There are three types of individuals in the world: individuals who find history to be incredibly interesting, individuals who think history is terribly boring, and people who believe history is full of aliens.
Aliens aren’t behind the history of hearing aids. But it’s probably a lot weirder than you may think. After all, hearing loss isn’t exactly a new thing; it’s been around as long as we have. Consequently, people have been exploring clever ways to manage hearing loss for hundreds of years, if not longer.
An appreciation for your amazing little digital devices, their features, and why it’s important to wear them, can be gained by discovering a bit of history about them.
Hearing loss has existed for thousands of years
Archaeologists have found evidence of hearing loss that dates back to the beginning of humanity. They can see signs of ear pathologies in fossil evidence. It’s pretty cool! Mentions of hearing loss also begin appearing once written language becomes a thing (for example, there are many Egyptian sources that mention hearing loss symptoms).
Which is to say, hearing loss isn’t new. And it’s likely always kind of sucked (particularly when neglected). When you have neglected hearing loss, you will find it more difficult to communicate. You might become alienated from friends and family members. In a more “hunter and gatherer” type of society, you may also lose your ability to detect danger (resulting in a shorter lifespan).
So going back thousands of years, humans have had an incentive to figure out how to manage hearing loss. And they’ve even managed some terrific successes!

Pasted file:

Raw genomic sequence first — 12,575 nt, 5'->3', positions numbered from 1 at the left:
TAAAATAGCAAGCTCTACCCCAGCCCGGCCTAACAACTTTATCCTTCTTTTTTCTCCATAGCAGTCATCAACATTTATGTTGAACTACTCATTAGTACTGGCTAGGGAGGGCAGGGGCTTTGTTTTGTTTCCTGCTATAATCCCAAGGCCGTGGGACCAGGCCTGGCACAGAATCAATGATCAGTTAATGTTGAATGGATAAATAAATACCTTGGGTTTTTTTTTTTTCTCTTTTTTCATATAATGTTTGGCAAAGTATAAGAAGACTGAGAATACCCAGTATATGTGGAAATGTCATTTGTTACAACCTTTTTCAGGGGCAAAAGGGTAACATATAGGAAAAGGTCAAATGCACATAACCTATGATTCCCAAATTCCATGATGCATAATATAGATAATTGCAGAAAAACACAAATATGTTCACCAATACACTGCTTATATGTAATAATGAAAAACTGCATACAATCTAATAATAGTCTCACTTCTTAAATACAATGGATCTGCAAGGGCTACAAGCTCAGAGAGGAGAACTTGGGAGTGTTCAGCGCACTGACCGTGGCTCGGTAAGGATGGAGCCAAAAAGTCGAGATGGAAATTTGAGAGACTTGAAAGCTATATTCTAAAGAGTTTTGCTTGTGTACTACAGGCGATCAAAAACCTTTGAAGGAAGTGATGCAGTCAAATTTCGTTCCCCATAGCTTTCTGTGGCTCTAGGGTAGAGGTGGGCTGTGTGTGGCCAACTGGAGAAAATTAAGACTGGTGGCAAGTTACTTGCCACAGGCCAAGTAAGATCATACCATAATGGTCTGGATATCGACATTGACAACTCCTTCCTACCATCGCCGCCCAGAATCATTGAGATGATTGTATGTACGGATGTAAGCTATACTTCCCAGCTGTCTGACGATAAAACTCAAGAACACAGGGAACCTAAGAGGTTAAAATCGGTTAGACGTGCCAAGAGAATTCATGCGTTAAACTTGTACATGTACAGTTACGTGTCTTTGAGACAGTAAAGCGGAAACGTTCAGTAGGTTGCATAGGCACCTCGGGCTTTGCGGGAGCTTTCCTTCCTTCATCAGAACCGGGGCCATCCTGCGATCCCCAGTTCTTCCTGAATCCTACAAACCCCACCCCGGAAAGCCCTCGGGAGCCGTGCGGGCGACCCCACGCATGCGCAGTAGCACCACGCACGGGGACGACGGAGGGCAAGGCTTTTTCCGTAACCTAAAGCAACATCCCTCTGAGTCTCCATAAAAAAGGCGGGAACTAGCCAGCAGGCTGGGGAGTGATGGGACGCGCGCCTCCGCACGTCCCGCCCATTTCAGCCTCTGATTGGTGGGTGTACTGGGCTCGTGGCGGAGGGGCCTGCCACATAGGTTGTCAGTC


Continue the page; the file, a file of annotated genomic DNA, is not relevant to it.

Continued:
The progression of hearing aid like devices
It’s important to note that we don’t have an exhaustive history of the hearing aid. Throughout time, some of the developments in hearing aid technology were simply not documented. It’s very likely that ancient humans did something to alleviate hearing loss, even if there’s no immediate evidence of what that was.
Still, here’s what the known “hearing aid timeline” looks like:
- 1200s: Animal Horns: Some of the earliest known proto-hearing aids were hollowed-out animal horns. Evidence of this type of hearing device goes back to the 1200s, and it’s likely people used them to help lessen the impacts of hearing loss. Sound would be more easily carried to the ear with the funnel shaped horn. There was no amplification involved, so these animal horns weren’t functioning on the same level as a modern hearing aid (obviously). But they most likely help focus the sound you want to hear and limit distracting outside sounds.
- 1600s: Ear Trumpet: For centuries, the “cone shaped” hearing apparatus was the prominent format. These “ear trumpets” continued to be a favored way to manage hearing loss through the seventeenth century. They were called “ear trumpets” because, well, that’s what they looked like. The small end would go inside your ear. You could get them made out of a variety of materials (and with a surprising range of shapes). At first, they were large and burdensome. Eventually, more portable versions that could be carried around with you were created. Again, these were never very effective, because they didn’t amplify sounds. But they could funnel sounds into your ear, and direct sound more intentionally toward you.